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Be Free, Lance: Pricing Part 3
So far in our pricing discussion, we’ve talked about estimating your income and hourly vs fixed fee pricing. Today, we’re going to put these topics to good use. You know, real-world-practical-stuff.
One of the hardest things to do is put a price on creative work. Seriously. In the beginning, it feels like more of a guessing game than most would be comfortable with … but that’s life. You need to dip your toes in the water and go for it! Over time, I promise that you’ll become 100 times more comfortable with your services and what you charge. For instance, one of the first freelancing gigs I ever had was a logo + website combo … for only $300. At the time, I was so excited to take on new work and get my name out there! I quickly realized that spending that much time on a project for a low price just wasn’t worth it! You simply wouldn’t survive on that kind of rate unless you worked at the speed of light. Fast forward a couple years and my pricing for branding and websites starts at $1,000 bare minimum. It’s taken me a bit of time - but I’m finally at a comfortable place in the whole pricing game.
So where do you start at, then? That’s the question. Tak your experience and work ethic into consideration when you’re putting together a pricing estimate for a potential client. Think about what you’d like to make and how long something will take you. Jessica Hische says it well … if you feel a little nervous about telling someone your price, you’re probably spot on. If not, you’re most likely underselling yourself! Start out with a flat fee that you’re comfortable working with and move up from there until it feels right. Go with your gut, it knows you well!
The hard part about being a creative is that not everyone understands our time and worth. In fact, some people think we can whip things together in a day, which is far from the truth! Luckily, most potential clients understand the value of good design and are willing to pay for it. Because I’ve run into both types of people, I quickly learned that it was best to be legit. Yes, legit. If you present yourself in a professional manner, you’ll be treated that way! Use well designed pricing sheets, invoices, and informational sheets. Trust me, people will appreciate and respect that you went the extra mile to present your business.
This is the last of my three part pricing series posts for Be Free, Lance - although I’m sure more will sneak in the future. Even though pricing can be overwhelming, I hope I was able to break it down just a little bit for you all.
Written by Breanna Rose.
Be Free, Lance: Pricing Part 3

So far in our pricing discussion, we’ve talked about estimating your income and hourly vs fixed fee pricing. Today, we’re going to put these topics to good use. You know, real-world-practical-stuff.

One of the hardest things to do is put a price on creative work. Seriously. In the beginning, it feels like more of a guessing game than most would be comfortable with … but that’s life. You need to dip your toes in the water and go for it! Over time, I promise that you’ll become 100 times more comfortable with your services and what you charge. For instance, one of the first freelancing gigs I ever had was a logo + website combo … for only $300. At the time, I was so excited to take on new work and get my name out there! I quickly realized that spending that much time on a project for a low price just wasn’t worth it! You simply wouldn’t survive on that kind of rate unless you worked at the speed of light. Fast forward a couple years and my pricing for branding and websites starts at $1,000 bare minimum. It’s taken me a bit of time - but I’m finally at a comfortable place in the whole pricing game.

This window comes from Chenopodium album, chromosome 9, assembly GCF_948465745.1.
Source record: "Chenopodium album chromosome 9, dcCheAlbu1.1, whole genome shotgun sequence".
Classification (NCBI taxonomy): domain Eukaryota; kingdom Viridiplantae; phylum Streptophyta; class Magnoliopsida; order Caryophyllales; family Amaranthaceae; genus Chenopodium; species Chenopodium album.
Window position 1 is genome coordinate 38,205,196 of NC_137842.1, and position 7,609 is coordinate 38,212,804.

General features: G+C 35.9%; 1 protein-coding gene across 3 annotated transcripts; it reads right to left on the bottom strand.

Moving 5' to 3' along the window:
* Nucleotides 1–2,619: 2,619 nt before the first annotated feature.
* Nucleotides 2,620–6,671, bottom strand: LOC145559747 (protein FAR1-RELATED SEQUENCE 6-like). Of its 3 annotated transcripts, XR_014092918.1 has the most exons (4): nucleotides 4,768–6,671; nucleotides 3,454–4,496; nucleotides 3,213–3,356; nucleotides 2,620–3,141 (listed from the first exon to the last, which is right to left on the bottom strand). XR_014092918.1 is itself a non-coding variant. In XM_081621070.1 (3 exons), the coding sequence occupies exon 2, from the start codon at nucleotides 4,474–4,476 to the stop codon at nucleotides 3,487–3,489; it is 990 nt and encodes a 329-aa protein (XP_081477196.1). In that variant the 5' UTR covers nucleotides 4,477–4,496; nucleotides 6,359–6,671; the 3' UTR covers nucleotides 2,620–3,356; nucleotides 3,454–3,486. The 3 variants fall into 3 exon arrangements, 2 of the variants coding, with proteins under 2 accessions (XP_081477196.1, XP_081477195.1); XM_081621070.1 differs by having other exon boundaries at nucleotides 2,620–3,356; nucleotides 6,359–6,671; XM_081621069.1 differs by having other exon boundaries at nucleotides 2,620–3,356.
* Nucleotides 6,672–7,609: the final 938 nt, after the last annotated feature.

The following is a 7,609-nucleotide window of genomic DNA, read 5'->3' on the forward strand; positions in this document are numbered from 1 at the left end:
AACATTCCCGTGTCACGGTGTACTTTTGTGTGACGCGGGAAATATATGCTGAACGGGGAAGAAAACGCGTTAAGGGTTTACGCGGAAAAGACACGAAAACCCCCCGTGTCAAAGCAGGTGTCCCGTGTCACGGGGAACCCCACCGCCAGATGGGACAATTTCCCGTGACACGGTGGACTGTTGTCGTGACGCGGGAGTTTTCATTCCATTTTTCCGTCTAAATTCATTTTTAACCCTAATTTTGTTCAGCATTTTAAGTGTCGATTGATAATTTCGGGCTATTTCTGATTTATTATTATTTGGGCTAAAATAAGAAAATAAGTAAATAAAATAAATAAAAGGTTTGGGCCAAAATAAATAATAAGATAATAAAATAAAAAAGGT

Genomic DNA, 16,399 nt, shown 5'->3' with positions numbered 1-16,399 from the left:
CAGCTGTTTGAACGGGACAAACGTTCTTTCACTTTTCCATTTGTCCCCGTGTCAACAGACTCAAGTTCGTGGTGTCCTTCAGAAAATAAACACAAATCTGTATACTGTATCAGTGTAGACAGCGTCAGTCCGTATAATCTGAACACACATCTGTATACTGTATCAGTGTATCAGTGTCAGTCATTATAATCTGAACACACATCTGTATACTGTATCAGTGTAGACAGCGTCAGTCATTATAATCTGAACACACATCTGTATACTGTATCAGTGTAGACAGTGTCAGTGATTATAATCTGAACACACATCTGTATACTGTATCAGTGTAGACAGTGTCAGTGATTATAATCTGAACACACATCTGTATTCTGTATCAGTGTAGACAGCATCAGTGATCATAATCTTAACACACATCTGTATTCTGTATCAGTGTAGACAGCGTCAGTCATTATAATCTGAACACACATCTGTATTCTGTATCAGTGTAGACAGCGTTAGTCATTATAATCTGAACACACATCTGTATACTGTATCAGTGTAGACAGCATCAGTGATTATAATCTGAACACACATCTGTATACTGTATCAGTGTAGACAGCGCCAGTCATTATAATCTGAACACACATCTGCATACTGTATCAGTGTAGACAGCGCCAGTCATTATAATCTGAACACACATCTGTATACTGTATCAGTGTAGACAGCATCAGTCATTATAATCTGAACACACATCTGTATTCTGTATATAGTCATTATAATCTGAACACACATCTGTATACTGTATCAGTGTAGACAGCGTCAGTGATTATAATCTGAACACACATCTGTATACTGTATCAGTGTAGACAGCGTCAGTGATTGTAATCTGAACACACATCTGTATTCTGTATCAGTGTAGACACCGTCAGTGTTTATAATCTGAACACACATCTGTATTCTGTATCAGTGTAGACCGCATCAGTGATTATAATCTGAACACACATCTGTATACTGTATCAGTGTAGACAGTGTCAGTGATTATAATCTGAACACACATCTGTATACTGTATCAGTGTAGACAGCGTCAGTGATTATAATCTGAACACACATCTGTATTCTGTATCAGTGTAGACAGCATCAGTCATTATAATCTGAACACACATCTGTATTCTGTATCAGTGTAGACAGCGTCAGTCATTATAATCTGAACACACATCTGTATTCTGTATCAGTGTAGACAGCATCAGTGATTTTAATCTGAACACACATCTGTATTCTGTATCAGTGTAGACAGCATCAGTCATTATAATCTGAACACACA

So where do you start at, then? That’s the question. Tak your experience and work ethic into consideration when you’re putting together a pricing estimate for a potential client. Think about what you’d like to make and how long something will take you. Jessica Hische says it well … if you feel a little nervous about telling someone your price, you’re probably spot on. If not, you’re most likely underselling yourself! Start out with a flat fee that you’re comfortable working with and move up from there until it feels right. Go with your gut, it knows you well!

The hard part about being a creative is that not everyone understands our time and worth. In fact, some people think we can whip things together in a day, which is far from the truth! Luckily, most potential clients understand the value of good design and are willing to pay for it. Because I’ve run into both types of people, I quickly learned that it was best to be legit. Yes, legit. If you present yourself in a professional manner, you’ll be treated that way! Use well designed pricing sheets, invoices, and informational sheets. Trust me, people will appreciate and respect that you went the extra mile to present your business.

This is the last of my three part pricing series posts for Be Free, Lance - although I’m sure more will sneak in the future. Even though pricing can be overwhelming, I hope I was able to break it down just a little bit for you all.

Written by Breanna Rose.

"Hipster Coffee Shop" Playlist by Jessica Hische

We’re in serious like love with Jessica’s “Hipster Coffee Shop" playlist that features our dreamy favs from Mazzy Star, XTC, and Roxy Music, among others. 

Highly recommended to enhance your workday, whether you’re planted in your favorite café or studio. Tune in with an Rdio account here.

Studio Tour with Ksenya Samarskaya

A brief, yet stunning tour of Brooklyn based designer Ksenya Samarskaya's loft.

Set in a former factory in an industrial section of town, Ksenya has beautiful floor to ceiling windows and a gorgeous collection of books, artifacts, gigantic plants, and dusty furniture that adorn her home. 

Have a look at her equally thoughtful and interesting work here.